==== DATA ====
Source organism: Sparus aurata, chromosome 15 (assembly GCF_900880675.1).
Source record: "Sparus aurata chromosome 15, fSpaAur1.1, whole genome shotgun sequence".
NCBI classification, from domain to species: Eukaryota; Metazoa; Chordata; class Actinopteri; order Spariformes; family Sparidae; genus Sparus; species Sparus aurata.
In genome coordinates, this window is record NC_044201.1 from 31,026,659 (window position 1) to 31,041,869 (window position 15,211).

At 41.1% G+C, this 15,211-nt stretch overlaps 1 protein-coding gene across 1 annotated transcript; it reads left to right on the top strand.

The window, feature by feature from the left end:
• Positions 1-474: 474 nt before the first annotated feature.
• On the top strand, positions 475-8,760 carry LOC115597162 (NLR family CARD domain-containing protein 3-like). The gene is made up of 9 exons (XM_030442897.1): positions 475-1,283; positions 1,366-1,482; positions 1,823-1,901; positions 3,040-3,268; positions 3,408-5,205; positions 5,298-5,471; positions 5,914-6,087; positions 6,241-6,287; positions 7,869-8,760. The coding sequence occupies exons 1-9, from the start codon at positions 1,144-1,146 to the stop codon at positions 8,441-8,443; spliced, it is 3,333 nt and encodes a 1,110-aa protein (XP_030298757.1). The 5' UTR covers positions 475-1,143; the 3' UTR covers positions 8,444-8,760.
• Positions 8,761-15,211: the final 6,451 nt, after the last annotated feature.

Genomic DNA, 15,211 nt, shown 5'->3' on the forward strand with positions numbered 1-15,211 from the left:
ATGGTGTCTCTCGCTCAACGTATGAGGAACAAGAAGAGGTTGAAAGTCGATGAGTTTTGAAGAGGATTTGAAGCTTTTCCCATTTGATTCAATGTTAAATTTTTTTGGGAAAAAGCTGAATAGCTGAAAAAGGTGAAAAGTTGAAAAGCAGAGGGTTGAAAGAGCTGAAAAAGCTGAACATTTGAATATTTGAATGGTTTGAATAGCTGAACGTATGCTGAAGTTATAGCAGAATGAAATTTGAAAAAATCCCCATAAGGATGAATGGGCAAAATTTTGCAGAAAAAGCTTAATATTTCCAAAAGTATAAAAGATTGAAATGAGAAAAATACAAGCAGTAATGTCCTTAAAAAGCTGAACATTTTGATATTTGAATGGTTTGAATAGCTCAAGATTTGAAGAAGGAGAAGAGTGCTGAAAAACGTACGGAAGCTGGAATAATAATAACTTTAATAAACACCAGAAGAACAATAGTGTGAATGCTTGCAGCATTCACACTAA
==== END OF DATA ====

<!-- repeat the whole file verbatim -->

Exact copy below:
Source organism: Sparus aurata, chromosome 15 (assembly GCF_900880675.1).
Source record: "Sparus aurata chromosome 15, fSpaAur1.1, whole genome shotgun sequence".
NCBI classification, from domain to species: Eukaryota; Metazoa; Chordata; class Actinopteri; order Spariformes; family Sparidae; genus Sparus; species Sparus aurata.
In genome coordinates, this window is record NC_044201.1 from 31,026,659 (window position 1) to 31,041,869 (window position 15,211).

At 41.1% G+C, this 15,211-nt stretch overlaps 1 protein-coding gene across 1 annotated transcript; it reads left to right on the top strand.

The window, feature by feature from the left end:
• Positions 1-474: 474 nt before the first annotated feature.
• On the top strand, positions 475-8,760 carry LOC115597162 (NLR family CARD domain-containing protein 3-like). The gene is made up of 9 exons (XM_030442897.1): positions 475-1,283; positions 1,366-1,482; positions 1,823-1,901; positions 3,040-3,268; positions 3,408-5,205; positions 5,298-5,471; positions 5,914-6,087; positions 6,241-6,287; positions 7,869-8,760. The coding sequence occupies exons 1-9, from the start codon at positions 1,144-1,146 to the stop codon at positions 8,441-8,443; spliced, it is 3,333 nt and encodes a 1,110-aa protein (XP_030298757.1). The 5' UTR covers positions 475-1,143; the 3' UTR covers positions 8,444-8,760.
• Positions 8,761-15,211: the final 6,451 nt, after the last annotated feature.

Genomic DNA, 15,211 nt, shown 5'->3' on the forward strand with positions numbered 1-15,211 from the left:
ATGGTGTCTCTCGCTCAACGTATGAGGAACAAGAAGAGGTTGAAAGTCGATGAGTTTTGAAGAGGATTTGAAGCTTTTCCCATTTGATTCAATGTTAAATTTTTTTGGGAAAAAGCTGAATAGCTGAAAAAGGTGAAAAGTTGAAAAGCAGAGGGTTGAAAGAGCTGAAAAAGCTGAACATTTGAATATTTGAATGGTTTGAATAGCTGAACGTATGCTGAAGTTATAGCAGAATGAAATTTGAAAAAATCCCCATAAGGATGAATGGGCAAAATTTTGCAGAAAAAGCTTAATATTTCCAAAAGTATAAAAGATTGAAATGAGAAAAATACAAGCAGTAATGTCCTTAAAAAGCTGAACATTTTGATATTTGAATGGTTTGAATAGCTCAAGATTTGAAGAAGGAGAAGAGTGCTGAAAAACGTACGGAAGCTGGAATAATAATAACTTTAATAAACACCAGAAGAACAATAGTGTGAATGCTTGCAGCATTCACACTAA